Last weekend’s rain may have been sufficient to grow weeds and grass, but it hasn’t done much to hydrate fuels that could turn into a wildfire this season.
“Everyone who lives here knows how dry it is,” East Fork Fire Marshal Steve Eisele said. “We are ahead of schedule when it comes to the season.”
But fire requires more than fuel. It also requires an ignition source.
“If we don’t get starts, we won’t have fires,” he said. “If we can eliminate accidental starts then we just have to worry about Mother Nature.”
The causes of the recent large fires in Douglas County were split between humans and Mother Nature.
In the case of the July 4, 2013, Bison fire, the largest in Douglas County history, the cause was lightning.
But two major fires before that in the Pine Nuts were set by human misadventure, including the 7,500-acre TRE fire, which took seven houses in South County in 2012.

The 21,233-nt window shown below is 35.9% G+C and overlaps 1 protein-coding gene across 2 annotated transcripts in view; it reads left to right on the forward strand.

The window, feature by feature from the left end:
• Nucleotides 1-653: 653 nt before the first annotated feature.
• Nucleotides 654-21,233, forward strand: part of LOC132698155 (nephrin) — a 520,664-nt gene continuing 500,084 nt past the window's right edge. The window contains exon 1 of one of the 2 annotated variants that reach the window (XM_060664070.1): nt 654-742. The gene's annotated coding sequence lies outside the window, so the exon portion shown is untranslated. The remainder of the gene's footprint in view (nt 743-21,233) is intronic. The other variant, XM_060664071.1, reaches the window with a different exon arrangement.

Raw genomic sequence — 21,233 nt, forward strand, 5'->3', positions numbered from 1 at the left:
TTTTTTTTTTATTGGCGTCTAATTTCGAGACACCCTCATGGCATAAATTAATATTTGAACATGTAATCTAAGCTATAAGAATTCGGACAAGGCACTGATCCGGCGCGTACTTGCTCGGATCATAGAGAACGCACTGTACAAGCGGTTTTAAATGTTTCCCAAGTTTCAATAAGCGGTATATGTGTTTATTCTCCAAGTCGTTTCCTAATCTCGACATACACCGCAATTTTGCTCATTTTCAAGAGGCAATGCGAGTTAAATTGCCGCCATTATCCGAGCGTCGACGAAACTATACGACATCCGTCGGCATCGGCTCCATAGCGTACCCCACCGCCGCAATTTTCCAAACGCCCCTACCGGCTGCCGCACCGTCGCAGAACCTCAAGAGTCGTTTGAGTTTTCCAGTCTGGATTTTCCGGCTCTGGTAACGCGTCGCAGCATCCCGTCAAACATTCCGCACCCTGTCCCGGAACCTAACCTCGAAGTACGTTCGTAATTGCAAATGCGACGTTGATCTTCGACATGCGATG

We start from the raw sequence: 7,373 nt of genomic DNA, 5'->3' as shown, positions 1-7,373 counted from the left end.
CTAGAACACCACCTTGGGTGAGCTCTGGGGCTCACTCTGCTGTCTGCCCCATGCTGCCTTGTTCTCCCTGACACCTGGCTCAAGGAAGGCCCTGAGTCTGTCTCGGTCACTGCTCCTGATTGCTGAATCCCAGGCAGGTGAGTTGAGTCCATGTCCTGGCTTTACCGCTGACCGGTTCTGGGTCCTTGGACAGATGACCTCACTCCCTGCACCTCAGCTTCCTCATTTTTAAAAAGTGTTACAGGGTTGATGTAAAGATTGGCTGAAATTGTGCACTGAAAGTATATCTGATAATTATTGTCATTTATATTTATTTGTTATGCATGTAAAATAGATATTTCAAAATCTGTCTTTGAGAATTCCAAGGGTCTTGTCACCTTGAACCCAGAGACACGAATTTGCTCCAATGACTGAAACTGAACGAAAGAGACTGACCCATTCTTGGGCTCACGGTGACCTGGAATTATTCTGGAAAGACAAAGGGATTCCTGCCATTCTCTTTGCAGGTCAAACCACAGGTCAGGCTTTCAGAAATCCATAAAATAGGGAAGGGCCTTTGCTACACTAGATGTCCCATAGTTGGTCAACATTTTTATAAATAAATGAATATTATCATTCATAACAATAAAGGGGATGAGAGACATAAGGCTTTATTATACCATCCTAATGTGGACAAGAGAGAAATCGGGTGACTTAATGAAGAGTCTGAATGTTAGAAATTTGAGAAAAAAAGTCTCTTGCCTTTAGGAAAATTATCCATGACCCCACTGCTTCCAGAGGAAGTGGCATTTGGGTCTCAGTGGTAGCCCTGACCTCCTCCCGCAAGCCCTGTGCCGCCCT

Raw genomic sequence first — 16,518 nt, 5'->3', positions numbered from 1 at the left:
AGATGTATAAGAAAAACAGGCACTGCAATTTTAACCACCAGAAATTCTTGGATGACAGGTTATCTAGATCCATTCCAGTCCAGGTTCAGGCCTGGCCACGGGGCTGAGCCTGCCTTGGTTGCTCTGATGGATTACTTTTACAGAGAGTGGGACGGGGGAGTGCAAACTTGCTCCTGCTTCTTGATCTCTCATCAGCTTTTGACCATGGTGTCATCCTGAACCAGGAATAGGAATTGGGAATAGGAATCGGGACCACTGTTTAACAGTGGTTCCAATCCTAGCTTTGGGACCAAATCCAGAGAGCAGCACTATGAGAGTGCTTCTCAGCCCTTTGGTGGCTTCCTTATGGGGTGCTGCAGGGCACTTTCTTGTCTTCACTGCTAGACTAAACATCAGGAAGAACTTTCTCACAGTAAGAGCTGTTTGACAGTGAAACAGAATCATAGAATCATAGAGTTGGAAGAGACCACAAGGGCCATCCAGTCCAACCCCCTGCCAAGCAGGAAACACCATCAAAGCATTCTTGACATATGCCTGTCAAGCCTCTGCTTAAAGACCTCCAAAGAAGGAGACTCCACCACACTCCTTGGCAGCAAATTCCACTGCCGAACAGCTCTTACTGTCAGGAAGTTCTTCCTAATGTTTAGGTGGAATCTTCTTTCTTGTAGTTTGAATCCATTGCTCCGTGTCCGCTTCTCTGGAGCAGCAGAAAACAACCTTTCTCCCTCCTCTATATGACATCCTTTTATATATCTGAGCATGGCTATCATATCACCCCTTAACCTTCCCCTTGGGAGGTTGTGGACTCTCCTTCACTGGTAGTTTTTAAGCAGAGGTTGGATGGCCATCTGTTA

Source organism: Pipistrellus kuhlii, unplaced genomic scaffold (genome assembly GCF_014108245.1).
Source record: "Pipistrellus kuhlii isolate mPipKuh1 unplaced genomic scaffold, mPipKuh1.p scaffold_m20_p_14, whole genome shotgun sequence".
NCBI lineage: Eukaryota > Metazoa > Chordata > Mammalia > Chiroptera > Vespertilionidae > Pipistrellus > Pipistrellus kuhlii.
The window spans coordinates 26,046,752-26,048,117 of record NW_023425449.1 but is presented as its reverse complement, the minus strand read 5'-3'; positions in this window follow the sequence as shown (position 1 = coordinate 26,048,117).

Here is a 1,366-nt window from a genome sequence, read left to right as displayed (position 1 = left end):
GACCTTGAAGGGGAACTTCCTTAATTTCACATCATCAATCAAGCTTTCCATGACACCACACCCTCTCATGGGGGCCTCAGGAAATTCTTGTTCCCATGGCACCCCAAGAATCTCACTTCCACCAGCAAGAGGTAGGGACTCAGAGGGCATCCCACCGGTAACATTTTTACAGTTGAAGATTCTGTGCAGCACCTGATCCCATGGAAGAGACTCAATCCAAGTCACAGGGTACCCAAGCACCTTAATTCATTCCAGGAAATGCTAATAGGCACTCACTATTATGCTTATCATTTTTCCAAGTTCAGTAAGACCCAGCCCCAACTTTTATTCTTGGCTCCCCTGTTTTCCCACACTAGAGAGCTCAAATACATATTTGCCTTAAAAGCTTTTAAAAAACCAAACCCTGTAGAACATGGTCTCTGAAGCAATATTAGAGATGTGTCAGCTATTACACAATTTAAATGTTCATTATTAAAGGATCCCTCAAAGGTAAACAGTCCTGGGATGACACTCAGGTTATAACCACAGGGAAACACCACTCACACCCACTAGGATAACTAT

That fire was started by a controlled burn that was picked up by the wind.
Eisele said that was one of the reasons the East Fork Fire District held backyard burning a month early this year.
The Wildfire Sand Table Exercise at the Douglas County Fairgrounds attracted 180 firefighters from agencies across the Sierra Front.
It’s not the first time the exercise has been held in Douglas County, but generally it has been at Station 12 in Indian Hills.
Eisele said the fairgrounds was a better location.
“This works out good because there are a lot of people,” he said. “The parking lot is full of equipment.”
Residents in the Pine Nuts above the fairgrounds were cooperative in the training, which included units in the field.
Spokeswoman Tia Rancourt said the exercise is an opportunity for members of the Sierra Front Wildfire Cooperators to work together before a wildfire occurs.
The exercise includes elements of operations, planning and logistics, she said.
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